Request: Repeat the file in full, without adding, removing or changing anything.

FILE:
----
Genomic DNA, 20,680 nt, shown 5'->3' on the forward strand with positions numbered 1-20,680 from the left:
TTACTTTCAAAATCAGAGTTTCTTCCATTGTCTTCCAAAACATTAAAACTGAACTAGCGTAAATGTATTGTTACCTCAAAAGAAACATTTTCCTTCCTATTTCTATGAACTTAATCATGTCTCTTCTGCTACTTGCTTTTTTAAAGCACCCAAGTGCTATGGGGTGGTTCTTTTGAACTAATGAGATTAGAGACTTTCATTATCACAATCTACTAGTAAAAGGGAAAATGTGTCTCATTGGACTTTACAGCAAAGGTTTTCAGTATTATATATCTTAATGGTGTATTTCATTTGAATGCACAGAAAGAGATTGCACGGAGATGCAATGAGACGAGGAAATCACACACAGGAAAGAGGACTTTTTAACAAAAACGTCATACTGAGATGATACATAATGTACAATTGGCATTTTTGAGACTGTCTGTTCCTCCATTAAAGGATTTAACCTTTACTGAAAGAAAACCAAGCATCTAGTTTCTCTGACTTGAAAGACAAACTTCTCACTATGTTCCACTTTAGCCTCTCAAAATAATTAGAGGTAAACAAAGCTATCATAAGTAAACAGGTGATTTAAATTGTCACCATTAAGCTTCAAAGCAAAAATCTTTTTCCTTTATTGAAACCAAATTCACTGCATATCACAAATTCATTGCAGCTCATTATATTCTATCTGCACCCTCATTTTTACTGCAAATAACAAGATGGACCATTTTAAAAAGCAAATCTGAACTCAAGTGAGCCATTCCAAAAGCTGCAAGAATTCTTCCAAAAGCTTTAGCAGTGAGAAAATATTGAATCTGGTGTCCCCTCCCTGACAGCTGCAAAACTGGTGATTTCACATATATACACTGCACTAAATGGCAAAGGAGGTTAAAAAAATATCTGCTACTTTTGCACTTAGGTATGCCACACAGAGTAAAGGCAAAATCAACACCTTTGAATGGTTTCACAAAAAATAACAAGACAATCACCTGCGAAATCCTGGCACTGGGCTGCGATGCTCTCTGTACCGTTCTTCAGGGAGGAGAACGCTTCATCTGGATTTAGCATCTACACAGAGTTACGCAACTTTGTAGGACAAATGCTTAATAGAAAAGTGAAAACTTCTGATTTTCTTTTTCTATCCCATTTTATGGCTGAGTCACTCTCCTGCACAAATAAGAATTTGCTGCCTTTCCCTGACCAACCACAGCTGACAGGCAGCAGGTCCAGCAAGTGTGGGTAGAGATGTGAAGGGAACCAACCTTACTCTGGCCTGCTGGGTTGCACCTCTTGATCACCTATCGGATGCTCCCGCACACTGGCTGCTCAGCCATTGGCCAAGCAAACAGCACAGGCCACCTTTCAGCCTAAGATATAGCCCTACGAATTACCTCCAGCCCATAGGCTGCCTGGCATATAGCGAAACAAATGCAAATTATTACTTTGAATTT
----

Genomic DNA, 20,680 nt, shown 5'->3' on the forward strand with positions numbered 1-20,680 from the left:
TTACTTTCAAAATCAGAGTTTCTTCCATTGTCTTCCAAAACATTAAAACTGAACTAGCGTAAATGTATTGTTACCTCAAAAGAAACATTTTCCTTCCTATTTCTATGAACTTAATCATGTCTCTTCTGCTACTTGCTTTTTTAAAGCACCCAAGTGCTATGGGGTGGTTCTTTTGAACTAATGAGATTAGAGACTTTCATTATCACAATCTACTAGTAAAAGGGAAAATGTGTCTCATTGGACTTTACAGCAAAGGTTTTCAGTATTATATATCTTAATGGTGTATTTCATTTGAATGCACAGAAAGAGATTGCACGGAGATGCAATGAGACGAGGAAATCACACACAGGAAAGAGGACTTTTTAACAAAAACGTCATACTGAGATGATACATAATGTACAATTGGCATTTTTGAGACTGTCTGTTCCTCCATTAAAGGATTTAACCTTTACTGAAAGAAAACCAAGCATCTAGTTTCTCTGACTTGAAAGACAAACTTCTCACTATGTTCCACTTTAGCCTCTCAAAATAATTAGAGGTAAACAAAGCTATCATAAGTAAACAGGTGATTTAAATTGTCACCATTAAGCTTCAAAGCAAAAATCTTTTTCCTTTATTGAAACCAAATTCACTGCATATCACAAATTCATTGCAGCTCATTATATTCTATCTGCACCCTCATTTTTACTGCAAATAACAAGATGGACCATTTTAAAAAGCAAATCTGAACTCAAGTGAGCCATTCCAAAAGCTGCAAGAATTCTTCCAAAAGCTTTAGCAGTGAGAAAATATTGAATCTGGTGTCCCCTCCCTGACAGCTGCAAAACTGGTGATTTCACATATATACACTGCACTAAATGGCAAAGGAGGTTAAAAAAATATCTGCTACTTTTGCACTTAGGTATGCCACACAGAGTAAAGGCAAAATCAACACCTTTGAATGGTTTCACAAAAAATAACAAGACAATCACCTGCGAAATCCTGGCACTGGGCTGCGATGCTCTCTGTACCGTTCTTCAGGGAGGAGAACGCTTCATCTGGATTTAGCATCTACACAGAGTTACGCAACTTTGTAGGACAAATGCTTAATAGAAAAGTGAAAACTTCTGATTTTCTTTTTCTATCCCATTTTATGGCTGAGTCACTCTCCTGCACAAATAAGAATTTGCTGCCTTTCCCTGACCAACCACAGCTGACAGGCAGCAGGTCCAGCAAGTGTGGGTAGAGATGTGAAGGGAACCAACCTTACTCTGGCCTGCTGGGTTGCACCTCTTGATCACCTATCGGATGCTCCCGCACACTGGCTGCTCAGCCATTGGCCAAGCAAACAGCACAGGCCACCTTTCAGCCTAAGATATAGCCCTACGAATTACCTCCAGCCCATAGGCTGCCTGGCATATAGCGAAACAAATGCAAATTATTACTTTGAATTT